ORIGINAL RESEARCH article
Oxytocin-motivated ally selection is moderated by fetal testosterone exposure and empathic concern
- Department of Psychology, University of Amsterdam, Amsterdam, Netherlands
In humans, the hypothalamic neuropeptide oxytocin shifts the individual’s focus on self-interest toward group-serving cognitions and decision-making. Here we examine this general tendency in the context of group formation, where individuals included into their group (or not) 18 targets morphed as having low or high-threat potential (with high-threat targets being beneficial to group-interests but potentially hurting the recruiter’s self-interest). Ninety healthy males self-administered oxytocin or placebo in a randomized double-blind, placebo-controlled study design, had their hands scanned to derive fetal testosterone vs. estradiol exposure from their 2D:4D ratio, and self-reported on their chronic empathic concern. Multilevel regression models revealed that when given oxytocin rather than placebo, individuals with low fetal testosterone priming included low-threat targets more and high-threat targets (somewhat) less. Individuals with high fetal testosterone (i.e., low estradiol) exposure, however, included high-threat targets more, and low-threat targets less when given oxytocin rather than placebo. Second, when given oxytocin rather than placebo, individuals with low empathic concern included low-threat targets more and high-threat targets less. Individuals with high empathic concern, however, included high-threat targets more, and low-threat targets less when given oxytocin rather than placebo. We conclude that oxytocin shifts the individual’s focus from self to group-serving cognition and decision-making, and that these tendencies are stronger for males with high rather than low fetal testosterone vs. estradiol exposure, and high rather than low empathic concern. Implications and avenues for future research are discussed.
Throughout evolution, humans have moved in and out of groups, relaxing and tightening their interdependencies with others, and selecting and rejecting others into more or less closely knit social units that function well and provide their individual members with protection and survival opportunities (Kameda et al., 2005; Bowles and Gintis, 2012). Whereas the behavioral sciences identified a host of social and personality factors underlying human socialization, bonding, and group formation and maintenance (e.g., Baumeister and Leary, 1995; Rusbult and Van Lange, 2003; Mikulincer and Shaver, 2010; Ellemers, 2012), these issues received scant attention in the biological and neurosciences. However, because bonding, socializing, and forming groups provides strong survival benefits to the individual (Darwin, 1859), such group formation tendencies may rest on evolved neurohormonal circuitries (De Dreu, 2012a). Here we examine this possibility, and study whether and how (i) possible effects of the hypothalamic neuropeptide oxytocin on group formation are moderated by (ii) the ratio of fetal testosterone vs. estradiol exposure as revealed by variation in the relative length of the second (index) to fourth finger (2D:4D ratio; Manning et al., 2002), and (iii) chronic empathic concern (Davis, 1983; Frith and Singer, 2008).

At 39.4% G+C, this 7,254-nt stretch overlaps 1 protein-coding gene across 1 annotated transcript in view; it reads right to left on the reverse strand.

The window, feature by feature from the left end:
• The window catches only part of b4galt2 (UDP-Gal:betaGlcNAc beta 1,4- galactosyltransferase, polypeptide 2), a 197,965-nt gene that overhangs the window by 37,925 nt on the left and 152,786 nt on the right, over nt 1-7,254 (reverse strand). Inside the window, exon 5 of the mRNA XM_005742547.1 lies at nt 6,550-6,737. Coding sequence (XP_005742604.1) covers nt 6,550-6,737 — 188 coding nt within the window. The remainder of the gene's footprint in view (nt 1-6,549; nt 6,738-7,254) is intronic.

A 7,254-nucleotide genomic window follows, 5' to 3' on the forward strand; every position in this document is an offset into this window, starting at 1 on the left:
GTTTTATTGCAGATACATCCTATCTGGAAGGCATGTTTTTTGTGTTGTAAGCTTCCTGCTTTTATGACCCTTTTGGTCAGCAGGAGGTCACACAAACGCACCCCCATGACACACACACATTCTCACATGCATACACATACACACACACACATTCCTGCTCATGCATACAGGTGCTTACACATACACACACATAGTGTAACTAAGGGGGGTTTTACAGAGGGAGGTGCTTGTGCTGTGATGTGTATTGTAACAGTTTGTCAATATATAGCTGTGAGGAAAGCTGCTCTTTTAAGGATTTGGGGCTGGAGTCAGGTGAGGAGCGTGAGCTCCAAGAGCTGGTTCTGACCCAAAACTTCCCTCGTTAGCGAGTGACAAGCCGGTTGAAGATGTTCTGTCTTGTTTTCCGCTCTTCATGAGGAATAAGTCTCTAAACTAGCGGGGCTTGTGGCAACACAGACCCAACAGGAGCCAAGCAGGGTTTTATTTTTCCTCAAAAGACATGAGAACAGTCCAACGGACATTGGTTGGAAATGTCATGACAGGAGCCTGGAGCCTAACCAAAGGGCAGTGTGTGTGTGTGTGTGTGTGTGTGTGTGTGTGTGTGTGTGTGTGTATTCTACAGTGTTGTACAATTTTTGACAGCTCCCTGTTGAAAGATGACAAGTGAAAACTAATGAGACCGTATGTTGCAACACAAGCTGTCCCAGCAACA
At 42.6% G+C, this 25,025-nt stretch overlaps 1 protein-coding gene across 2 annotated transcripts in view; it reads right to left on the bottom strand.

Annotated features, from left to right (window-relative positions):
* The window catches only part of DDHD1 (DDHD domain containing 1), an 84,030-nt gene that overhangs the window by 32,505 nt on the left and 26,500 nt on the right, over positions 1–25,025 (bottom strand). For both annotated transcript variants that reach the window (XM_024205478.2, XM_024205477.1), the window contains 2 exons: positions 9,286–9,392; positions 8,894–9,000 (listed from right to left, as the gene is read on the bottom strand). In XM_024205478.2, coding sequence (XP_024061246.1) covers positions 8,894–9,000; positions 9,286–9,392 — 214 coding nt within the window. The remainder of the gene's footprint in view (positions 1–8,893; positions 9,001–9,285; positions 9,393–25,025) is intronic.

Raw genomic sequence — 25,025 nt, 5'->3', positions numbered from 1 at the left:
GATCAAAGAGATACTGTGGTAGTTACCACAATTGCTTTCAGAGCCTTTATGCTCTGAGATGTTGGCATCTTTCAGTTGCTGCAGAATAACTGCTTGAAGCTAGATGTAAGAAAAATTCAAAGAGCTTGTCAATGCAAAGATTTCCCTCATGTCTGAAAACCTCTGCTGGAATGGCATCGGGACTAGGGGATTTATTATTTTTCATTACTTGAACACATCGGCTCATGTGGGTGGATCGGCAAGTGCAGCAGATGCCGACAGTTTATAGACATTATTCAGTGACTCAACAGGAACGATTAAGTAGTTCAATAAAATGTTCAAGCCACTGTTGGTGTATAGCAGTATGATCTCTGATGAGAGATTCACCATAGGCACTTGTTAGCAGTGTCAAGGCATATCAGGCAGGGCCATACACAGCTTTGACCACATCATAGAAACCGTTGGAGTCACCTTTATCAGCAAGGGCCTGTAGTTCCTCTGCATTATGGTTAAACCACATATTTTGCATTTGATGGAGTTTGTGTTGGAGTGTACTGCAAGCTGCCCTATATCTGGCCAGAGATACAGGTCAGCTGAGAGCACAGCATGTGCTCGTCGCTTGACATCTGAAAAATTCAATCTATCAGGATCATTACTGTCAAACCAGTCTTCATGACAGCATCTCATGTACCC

Oxytocin Motivates Group-Serving Cognition and Decision-Making
In forming and expanding one’s group, humans may select group-members based on characteristics such as the other’s attractiveness, friendliness, trustworthiness, or social status. Especially in a competitive setting, humans face the dilemma between including strong, domineering others that strengthen the group and provide protection against outside threat vs. engaging submissive and trustworthy others that may promote rather than threaten the recruiter’s personal interest. Searching for, and selecting strong others with high-threat potential serves group-interests more than personal interests, whereas inviting submissive others with low-threat potential serves personal interests more than group-interests (Kurzban et al., 2001; Benenson et al., 2009). As such, coalescing with strong, domineering others may be seen as part of the general inclination to serve group rather than immediate self-interest, and this in turn may be driven by the same neurobiological circuitries as other forms of group-serving behaviors such as parochial altruism, social attachment, and parental care (Madden and Clutton-Brock, 2011; De Dreu, 2012a).